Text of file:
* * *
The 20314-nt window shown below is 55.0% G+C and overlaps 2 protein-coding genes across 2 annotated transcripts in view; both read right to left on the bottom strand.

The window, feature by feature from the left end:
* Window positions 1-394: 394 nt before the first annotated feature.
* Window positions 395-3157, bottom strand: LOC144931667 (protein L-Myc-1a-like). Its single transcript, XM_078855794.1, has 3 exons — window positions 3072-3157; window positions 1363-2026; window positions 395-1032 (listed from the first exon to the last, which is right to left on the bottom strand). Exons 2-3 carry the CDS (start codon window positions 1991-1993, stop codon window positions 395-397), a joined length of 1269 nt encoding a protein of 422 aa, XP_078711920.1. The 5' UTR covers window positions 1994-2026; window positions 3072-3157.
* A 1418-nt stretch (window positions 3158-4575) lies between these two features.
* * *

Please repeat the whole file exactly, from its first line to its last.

The 20314-nt window shown below is 55.0% G+C and overlaps 2 protein-coding genes across 2 annotated transcripts in view; both read right to left on the bottom strand.

The window, feature by feature from the left end:
* Window positions 1-394: 394 nt before the first annotated feature.
* Window positions 395-3157, bottom strand: LOC144931667 (protein L-Myc-1a-like). Its single transcript, XM_078855794.1, has 3 exons — window positions 3072-3157; window positions 1363-2026; window positions 395-1032 (listed from the first exon to the last, which is right to left on the bottom strand). Exons 2-3 carry the CDS (start codon window positions 1991-1993, stop codon window positions 395-397), a joined length of 1269 nt encoding a protein of 422 aa, XP_078711920.1. The 5' UTR covers window positions 1994-2026; window positions 3072-3157.
* A 1418-nt stretch (window positions 3158-4575) lies between these two features.